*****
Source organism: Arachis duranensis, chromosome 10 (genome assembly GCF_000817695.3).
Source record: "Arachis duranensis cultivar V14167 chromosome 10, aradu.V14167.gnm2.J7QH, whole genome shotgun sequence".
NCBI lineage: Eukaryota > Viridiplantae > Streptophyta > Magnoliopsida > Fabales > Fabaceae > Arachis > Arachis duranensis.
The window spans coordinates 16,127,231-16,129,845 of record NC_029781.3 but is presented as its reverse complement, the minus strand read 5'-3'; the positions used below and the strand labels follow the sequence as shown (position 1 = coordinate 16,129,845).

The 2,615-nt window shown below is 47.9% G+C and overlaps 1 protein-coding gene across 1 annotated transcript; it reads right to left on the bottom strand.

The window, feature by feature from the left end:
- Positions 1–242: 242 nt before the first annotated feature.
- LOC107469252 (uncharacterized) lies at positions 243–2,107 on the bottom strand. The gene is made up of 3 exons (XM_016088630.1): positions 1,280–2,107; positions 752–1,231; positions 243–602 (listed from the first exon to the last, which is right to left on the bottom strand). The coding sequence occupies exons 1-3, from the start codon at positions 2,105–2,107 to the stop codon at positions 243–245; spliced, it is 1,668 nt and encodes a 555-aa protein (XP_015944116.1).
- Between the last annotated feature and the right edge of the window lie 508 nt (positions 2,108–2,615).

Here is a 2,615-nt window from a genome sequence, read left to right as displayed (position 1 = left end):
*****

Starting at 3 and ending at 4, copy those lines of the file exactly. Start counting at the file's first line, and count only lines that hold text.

NCBI lineage: Eukaryota > Viridiplantae > Streptophyta > Magnoliopsida > Fabales > Fabaceae > Arachis > Arachis duranensis.
The window spans coordinates 16,127,231-16,129,845 of record NC_029781.3 but is presented as its reverse complement, the minus strand read 5'-3'; the positions used below and the strand labels follow the sequence as shown (position 1 = coordinate 16,129,845).